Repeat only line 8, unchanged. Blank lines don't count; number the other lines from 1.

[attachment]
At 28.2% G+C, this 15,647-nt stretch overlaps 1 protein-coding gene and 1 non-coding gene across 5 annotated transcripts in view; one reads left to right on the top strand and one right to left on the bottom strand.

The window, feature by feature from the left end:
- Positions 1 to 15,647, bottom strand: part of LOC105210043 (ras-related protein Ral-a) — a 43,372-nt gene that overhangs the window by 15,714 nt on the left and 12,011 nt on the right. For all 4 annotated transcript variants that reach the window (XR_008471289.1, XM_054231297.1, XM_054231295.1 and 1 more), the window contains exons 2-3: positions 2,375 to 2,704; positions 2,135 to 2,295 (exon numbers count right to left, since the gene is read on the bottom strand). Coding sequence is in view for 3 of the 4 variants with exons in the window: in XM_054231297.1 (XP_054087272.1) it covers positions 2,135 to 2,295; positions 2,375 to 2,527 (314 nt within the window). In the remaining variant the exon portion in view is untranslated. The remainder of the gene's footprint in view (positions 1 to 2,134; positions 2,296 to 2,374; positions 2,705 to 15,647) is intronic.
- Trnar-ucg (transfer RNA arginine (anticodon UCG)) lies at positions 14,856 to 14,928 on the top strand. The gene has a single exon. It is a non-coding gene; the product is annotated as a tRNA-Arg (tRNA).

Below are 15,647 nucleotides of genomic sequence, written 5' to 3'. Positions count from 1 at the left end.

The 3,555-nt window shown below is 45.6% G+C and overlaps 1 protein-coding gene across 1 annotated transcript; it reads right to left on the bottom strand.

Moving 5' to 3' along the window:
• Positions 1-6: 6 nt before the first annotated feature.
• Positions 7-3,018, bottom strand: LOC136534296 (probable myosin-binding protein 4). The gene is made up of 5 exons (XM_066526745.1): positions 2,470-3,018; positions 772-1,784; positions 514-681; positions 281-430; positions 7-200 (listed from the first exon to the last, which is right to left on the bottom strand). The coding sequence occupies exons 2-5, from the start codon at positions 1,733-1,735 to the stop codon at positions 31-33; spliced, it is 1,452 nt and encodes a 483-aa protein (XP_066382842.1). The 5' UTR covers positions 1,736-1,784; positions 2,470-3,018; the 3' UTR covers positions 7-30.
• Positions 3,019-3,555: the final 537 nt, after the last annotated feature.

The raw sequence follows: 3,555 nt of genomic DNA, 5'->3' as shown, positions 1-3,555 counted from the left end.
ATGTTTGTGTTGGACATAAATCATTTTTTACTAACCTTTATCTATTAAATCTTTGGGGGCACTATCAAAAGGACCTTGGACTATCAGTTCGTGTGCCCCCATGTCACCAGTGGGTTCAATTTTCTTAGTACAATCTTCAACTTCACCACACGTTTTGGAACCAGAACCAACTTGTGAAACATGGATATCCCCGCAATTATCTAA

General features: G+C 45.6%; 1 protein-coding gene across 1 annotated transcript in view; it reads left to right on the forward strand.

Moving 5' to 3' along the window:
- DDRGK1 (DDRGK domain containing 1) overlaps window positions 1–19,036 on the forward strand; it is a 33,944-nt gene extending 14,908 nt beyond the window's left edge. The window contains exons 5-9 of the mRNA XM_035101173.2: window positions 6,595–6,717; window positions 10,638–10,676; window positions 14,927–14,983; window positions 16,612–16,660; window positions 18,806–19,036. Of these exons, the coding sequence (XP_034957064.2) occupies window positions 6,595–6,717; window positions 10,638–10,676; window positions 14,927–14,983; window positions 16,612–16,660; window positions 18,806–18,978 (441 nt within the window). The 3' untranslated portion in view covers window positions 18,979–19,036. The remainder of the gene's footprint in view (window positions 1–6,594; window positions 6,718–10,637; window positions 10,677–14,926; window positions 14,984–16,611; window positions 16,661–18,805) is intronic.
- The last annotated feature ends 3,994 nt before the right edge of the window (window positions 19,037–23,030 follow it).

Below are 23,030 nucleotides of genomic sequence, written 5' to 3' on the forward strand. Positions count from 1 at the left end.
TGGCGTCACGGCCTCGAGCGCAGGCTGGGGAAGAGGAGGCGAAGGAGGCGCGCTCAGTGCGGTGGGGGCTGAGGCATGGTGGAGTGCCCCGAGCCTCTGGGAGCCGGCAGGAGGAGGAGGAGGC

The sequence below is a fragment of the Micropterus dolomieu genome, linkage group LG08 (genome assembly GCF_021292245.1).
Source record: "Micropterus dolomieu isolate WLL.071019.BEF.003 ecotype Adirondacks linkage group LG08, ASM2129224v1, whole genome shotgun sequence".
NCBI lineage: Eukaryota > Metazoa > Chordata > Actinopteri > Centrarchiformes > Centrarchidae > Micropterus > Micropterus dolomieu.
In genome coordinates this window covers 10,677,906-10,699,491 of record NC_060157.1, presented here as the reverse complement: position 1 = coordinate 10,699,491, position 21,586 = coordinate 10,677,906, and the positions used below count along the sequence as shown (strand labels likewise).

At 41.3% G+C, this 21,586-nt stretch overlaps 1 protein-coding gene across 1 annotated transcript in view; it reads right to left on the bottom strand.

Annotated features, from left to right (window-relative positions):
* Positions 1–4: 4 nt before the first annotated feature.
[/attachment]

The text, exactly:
• Positions 1-6: 6 nt before the first annotated feature.